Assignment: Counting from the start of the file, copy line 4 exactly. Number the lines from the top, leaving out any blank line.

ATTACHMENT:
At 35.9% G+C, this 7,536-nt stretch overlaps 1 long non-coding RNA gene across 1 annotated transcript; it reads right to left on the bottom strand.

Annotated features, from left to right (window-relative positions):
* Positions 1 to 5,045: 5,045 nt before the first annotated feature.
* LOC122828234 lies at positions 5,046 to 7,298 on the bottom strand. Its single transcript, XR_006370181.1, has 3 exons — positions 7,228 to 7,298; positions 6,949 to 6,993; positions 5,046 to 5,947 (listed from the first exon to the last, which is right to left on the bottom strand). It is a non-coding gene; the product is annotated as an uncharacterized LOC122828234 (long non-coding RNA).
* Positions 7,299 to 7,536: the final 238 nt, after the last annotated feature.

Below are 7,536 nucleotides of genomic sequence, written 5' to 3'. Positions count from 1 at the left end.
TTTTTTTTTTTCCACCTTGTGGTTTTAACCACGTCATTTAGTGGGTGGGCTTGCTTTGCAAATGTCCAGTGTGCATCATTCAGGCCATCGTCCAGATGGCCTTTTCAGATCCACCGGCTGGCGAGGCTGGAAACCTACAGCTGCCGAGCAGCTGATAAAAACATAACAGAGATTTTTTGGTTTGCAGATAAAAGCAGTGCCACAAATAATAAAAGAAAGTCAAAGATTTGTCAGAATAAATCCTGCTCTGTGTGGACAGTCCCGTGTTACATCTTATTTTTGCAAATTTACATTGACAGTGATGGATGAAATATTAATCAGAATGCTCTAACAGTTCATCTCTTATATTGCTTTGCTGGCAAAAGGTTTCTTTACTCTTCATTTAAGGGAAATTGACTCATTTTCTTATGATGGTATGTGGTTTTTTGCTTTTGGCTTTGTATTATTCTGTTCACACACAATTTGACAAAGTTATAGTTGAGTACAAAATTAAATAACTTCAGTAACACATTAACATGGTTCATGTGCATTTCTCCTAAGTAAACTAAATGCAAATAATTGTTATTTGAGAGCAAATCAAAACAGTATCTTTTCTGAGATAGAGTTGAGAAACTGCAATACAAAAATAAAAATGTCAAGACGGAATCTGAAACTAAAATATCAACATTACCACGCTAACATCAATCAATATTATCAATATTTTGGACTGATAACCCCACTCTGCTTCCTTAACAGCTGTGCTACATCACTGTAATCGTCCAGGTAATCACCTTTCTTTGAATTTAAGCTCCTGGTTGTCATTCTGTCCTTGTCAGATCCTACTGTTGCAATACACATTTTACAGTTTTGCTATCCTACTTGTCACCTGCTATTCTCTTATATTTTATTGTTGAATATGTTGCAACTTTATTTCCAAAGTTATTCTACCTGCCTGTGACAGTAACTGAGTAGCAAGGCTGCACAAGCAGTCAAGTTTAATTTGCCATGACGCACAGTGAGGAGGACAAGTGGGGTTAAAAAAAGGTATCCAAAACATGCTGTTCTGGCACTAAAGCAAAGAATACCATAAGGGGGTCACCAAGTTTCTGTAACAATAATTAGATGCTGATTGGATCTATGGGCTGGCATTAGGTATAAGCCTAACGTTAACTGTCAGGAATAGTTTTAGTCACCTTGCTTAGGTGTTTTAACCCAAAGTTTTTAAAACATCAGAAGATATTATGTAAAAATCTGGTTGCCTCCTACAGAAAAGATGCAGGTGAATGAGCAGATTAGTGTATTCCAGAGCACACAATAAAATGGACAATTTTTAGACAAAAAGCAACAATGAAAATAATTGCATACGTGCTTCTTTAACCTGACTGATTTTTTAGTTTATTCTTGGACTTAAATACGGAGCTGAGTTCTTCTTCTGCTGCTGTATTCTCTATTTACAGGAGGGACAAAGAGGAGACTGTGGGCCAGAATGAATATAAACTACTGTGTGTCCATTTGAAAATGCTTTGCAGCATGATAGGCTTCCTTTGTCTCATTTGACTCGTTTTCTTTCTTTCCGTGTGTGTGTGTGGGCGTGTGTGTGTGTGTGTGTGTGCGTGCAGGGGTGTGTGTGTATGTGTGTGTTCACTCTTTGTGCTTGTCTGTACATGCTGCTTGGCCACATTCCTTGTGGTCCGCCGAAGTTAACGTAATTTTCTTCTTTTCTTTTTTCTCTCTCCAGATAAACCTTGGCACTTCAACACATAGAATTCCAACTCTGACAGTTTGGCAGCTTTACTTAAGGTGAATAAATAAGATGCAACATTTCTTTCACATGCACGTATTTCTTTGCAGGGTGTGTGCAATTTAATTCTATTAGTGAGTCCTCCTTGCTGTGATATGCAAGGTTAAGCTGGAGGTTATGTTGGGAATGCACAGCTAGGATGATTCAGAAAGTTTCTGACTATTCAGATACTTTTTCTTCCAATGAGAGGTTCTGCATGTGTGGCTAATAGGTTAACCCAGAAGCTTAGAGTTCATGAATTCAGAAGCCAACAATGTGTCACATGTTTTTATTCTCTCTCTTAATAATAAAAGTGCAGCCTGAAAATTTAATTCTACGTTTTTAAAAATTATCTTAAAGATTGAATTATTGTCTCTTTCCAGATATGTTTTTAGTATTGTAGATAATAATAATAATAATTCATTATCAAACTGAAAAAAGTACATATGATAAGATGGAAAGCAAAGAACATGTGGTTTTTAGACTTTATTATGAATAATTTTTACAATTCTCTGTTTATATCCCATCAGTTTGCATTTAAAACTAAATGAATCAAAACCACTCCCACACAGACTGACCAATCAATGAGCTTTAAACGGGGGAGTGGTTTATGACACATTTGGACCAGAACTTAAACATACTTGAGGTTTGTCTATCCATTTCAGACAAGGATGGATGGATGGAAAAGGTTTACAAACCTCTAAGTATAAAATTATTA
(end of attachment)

* LOC122828234 lies at positions 5,046 to 7,298 on the bottom strand. Its single transcript, XR_006370181.1, has 3 exons — positions 7,228 to 7,298; positions 6,949 to 6,993; positions 5,046 to 5,947 (listed from the first exon to the last, which is right to left on the bottom strand). It is a non-coding gene; the product is annotated as an uncharacterized LOC122828234 (long non-coding RNA).